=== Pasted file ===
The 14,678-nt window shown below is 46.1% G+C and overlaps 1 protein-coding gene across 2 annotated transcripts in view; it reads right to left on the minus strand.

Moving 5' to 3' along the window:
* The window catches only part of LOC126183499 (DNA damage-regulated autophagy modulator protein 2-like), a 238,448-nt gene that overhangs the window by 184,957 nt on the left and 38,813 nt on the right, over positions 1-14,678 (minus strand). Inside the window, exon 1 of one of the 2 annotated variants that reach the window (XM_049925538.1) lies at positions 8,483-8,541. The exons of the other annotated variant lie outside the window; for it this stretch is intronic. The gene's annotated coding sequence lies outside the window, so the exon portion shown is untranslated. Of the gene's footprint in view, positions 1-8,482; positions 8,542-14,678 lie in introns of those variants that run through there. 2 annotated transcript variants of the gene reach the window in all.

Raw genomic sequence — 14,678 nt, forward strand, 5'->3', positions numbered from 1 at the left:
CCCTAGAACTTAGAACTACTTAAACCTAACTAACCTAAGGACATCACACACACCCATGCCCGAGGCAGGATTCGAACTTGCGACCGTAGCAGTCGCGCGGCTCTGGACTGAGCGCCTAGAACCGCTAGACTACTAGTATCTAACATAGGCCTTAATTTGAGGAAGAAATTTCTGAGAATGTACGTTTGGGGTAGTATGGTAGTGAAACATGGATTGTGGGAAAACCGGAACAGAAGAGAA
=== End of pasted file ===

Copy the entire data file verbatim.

The 14,678-nt window shown below is 46.1% G+C and overlaps 1 protein-coding gene across 2 annotated transcripts in view; it reads right to left on the minus strand.

Moving 5' to 3' along the window:
* The window catches only part of LOC126183499 (DNA damage-regulated autophagy modulator protein 2-like), a 238,448-nt gene that overhangs the window by 184,957 nt on the left and 38,813 nt on the right, over positions 1-14,678 (minus strand). Inside the window, exon 1 of one of the 2 annotated variants that reach the window (XM_049925538.1) lies at positions 8,483-8,541. The exons of the other annotated variant lie outside the window; for it this stretch is intronic. The gene's annotated coding sequence lies outside the window, so the exon portion shown is untranslated. Of the gene's footprint in view, positions 1-8,482; positions 8,542-14,678 lie in introns of those variants that run through there. 2 annotated transcript variants of the gene reach the window in all.

Raw genomic sequence — 14,678 nt, forward strand, 5'->3', positions numbered from 1 at the left:
CCCTAGAACTTAGAACTACTTAAACCTAACTAACCTAAGGACATCACACACACCCATGCCCGAGGCAGGATTCGAACTTGCGACCGTAGCAGTCGCGCGGCTCTGGACTGAGCGCCTAGAACCGCTAGACTACTAGTATCTAACATAGGCCTTAATTTGAGGAAGAAATTTCTGAGAATGTACGTTTGGGGTAGTATGGTAGTGAAACATGGATTGTGGGAAAACCGGAACAGAAGAGAA